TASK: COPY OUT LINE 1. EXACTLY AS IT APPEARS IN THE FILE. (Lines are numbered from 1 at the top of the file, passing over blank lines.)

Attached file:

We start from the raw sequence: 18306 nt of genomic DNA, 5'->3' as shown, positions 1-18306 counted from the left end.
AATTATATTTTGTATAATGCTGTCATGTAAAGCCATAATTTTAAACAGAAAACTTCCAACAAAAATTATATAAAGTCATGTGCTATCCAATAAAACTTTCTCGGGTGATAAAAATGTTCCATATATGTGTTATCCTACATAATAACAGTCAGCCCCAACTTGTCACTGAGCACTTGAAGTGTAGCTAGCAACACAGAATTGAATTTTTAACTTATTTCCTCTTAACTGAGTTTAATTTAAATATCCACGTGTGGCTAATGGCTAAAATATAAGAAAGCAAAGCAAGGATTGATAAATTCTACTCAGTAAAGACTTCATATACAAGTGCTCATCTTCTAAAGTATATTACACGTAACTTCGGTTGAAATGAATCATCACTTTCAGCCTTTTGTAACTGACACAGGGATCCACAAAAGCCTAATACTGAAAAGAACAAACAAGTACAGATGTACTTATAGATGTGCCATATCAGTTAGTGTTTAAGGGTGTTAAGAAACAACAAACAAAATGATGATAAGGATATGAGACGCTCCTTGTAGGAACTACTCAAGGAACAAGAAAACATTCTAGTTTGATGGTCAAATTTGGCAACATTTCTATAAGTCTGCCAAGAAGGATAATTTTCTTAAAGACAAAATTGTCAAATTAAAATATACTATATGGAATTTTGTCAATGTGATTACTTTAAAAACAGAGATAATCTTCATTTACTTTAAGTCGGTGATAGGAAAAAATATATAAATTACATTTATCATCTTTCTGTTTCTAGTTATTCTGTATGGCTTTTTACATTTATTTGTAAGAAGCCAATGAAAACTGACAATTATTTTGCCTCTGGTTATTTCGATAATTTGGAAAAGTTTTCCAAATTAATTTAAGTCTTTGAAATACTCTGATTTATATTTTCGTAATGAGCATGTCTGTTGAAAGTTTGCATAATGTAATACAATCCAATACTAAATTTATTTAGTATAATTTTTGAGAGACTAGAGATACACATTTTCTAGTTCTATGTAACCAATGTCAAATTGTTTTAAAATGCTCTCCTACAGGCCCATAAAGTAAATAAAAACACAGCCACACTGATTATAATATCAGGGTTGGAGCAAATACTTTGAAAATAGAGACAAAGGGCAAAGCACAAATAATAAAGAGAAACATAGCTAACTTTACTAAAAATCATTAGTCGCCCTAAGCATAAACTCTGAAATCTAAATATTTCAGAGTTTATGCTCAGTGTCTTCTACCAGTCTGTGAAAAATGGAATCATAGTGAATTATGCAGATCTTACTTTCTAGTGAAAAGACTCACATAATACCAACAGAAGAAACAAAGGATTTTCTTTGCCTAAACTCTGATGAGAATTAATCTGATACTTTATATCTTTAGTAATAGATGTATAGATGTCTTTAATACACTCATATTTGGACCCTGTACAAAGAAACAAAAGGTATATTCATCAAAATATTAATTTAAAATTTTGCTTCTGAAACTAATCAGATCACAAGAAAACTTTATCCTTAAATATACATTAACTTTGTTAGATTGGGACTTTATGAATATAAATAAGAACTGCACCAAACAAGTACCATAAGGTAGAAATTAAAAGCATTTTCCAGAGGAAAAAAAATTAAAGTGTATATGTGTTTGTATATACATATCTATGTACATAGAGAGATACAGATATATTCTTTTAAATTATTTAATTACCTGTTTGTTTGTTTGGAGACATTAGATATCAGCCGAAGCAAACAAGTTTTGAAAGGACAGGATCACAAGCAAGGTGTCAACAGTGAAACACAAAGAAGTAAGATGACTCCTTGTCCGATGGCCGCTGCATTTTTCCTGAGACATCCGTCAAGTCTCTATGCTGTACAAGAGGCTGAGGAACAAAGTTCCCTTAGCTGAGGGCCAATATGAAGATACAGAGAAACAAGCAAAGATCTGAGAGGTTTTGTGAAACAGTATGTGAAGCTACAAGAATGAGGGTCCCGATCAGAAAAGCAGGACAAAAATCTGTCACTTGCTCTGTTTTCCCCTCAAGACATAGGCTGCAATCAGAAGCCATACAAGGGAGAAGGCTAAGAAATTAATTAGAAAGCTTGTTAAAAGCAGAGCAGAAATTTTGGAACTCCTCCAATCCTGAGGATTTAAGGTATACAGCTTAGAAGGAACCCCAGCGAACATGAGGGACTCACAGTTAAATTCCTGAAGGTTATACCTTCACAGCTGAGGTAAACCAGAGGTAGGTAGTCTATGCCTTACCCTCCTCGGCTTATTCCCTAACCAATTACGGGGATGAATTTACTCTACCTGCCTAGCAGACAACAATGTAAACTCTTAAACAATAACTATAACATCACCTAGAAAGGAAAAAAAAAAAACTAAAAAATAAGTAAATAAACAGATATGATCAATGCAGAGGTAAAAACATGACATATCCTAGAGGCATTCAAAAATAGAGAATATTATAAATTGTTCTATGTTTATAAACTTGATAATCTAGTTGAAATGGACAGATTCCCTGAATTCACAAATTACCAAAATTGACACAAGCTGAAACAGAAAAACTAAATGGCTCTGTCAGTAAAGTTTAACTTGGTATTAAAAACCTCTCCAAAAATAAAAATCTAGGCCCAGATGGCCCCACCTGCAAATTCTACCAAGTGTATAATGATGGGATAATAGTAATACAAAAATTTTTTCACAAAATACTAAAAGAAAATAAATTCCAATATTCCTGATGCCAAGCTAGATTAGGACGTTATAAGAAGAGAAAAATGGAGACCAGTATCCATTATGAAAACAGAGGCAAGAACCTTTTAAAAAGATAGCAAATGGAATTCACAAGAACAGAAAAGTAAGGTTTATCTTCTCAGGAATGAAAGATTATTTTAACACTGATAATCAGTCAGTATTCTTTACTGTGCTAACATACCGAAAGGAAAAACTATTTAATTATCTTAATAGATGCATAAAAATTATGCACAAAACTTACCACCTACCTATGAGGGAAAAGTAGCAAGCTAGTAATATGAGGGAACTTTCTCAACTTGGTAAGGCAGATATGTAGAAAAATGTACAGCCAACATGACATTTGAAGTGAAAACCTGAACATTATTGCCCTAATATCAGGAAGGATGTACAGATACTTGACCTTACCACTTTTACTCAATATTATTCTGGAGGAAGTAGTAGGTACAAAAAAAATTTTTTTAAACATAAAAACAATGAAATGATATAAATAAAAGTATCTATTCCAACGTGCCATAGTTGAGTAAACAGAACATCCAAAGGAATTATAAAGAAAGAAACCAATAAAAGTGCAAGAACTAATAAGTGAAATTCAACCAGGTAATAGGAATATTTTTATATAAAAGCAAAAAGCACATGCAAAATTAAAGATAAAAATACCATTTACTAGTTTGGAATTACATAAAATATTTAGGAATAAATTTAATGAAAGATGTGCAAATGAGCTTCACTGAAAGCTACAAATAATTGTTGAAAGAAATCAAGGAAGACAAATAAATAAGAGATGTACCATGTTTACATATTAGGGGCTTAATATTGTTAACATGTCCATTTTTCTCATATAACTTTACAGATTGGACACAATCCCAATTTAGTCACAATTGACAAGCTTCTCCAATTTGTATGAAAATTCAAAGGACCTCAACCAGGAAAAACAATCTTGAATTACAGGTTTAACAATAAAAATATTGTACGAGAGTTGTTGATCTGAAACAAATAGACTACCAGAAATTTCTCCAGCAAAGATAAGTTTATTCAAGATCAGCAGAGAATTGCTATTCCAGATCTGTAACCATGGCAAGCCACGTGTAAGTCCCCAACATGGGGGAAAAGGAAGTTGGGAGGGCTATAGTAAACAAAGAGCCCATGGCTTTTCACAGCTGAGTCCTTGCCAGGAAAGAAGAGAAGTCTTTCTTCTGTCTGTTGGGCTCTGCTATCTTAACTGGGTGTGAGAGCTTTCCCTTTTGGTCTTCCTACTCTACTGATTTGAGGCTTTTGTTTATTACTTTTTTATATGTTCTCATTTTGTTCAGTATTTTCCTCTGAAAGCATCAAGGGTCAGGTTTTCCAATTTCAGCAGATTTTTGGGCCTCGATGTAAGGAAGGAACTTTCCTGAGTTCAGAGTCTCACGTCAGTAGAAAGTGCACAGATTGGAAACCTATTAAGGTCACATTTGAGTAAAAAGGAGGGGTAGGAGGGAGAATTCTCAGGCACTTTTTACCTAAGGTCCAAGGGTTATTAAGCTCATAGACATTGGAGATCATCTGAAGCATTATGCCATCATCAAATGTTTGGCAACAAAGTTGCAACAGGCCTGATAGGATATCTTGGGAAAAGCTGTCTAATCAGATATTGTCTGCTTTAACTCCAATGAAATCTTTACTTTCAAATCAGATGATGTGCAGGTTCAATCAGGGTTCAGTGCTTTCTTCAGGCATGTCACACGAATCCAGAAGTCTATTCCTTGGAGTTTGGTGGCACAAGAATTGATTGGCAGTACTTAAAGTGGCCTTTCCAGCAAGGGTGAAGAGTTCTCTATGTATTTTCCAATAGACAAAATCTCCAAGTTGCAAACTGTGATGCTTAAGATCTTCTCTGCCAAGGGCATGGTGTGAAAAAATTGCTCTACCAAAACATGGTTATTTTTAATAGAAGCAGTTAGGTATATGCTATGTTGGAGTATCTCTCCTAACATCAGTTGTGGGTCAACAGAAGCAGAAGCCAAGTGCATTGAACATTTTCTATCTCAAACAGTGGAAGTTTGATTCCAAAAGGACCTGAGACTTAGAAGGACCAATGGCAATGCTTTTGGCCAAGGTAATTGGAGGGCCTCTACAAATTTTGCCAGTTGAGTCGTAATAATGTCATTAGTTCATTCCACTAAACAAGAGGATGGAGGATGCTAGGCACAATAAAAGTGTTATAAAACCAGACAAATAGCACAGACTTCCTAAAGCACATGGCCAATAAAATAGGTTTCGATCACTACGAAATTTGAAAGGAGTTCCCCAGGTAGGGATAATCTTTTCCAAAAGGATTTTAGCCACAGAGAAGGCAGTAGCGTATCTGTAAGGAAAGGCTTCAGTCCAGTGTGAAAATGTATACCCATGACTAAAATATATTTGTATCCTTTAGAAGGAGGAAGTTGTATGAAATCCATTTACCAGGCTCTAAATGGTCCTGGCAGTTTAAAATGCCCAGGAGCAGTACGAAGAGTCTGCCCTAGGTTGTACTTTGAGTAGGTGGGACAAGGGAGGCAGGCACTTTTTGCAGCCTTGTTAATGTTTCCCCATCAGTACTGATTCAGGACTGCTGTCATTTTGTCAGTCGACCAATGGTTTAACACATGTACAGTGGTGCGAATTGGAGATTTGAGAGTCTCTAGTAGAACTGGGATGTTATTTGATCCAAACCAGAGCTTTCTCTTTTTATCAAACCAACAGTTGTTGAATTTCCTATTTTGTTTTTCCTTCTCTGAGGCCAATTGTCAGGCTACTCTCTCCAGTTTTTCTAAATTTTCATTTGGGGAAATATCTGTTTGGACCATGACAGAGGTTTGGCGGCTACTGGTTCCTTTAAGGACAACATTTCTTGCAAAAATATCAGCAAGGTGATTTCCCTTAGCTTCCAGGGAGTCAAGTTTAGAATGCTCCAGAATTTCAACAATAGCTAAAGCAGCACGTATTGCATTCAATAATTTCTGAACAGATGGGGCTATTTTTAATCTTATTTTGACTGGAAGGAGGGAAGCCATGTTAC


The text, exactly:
We start from the raw sequence: 18306 nt of genomic DNA, 5'->3' as shown, positions 1-18306 counted from the left end.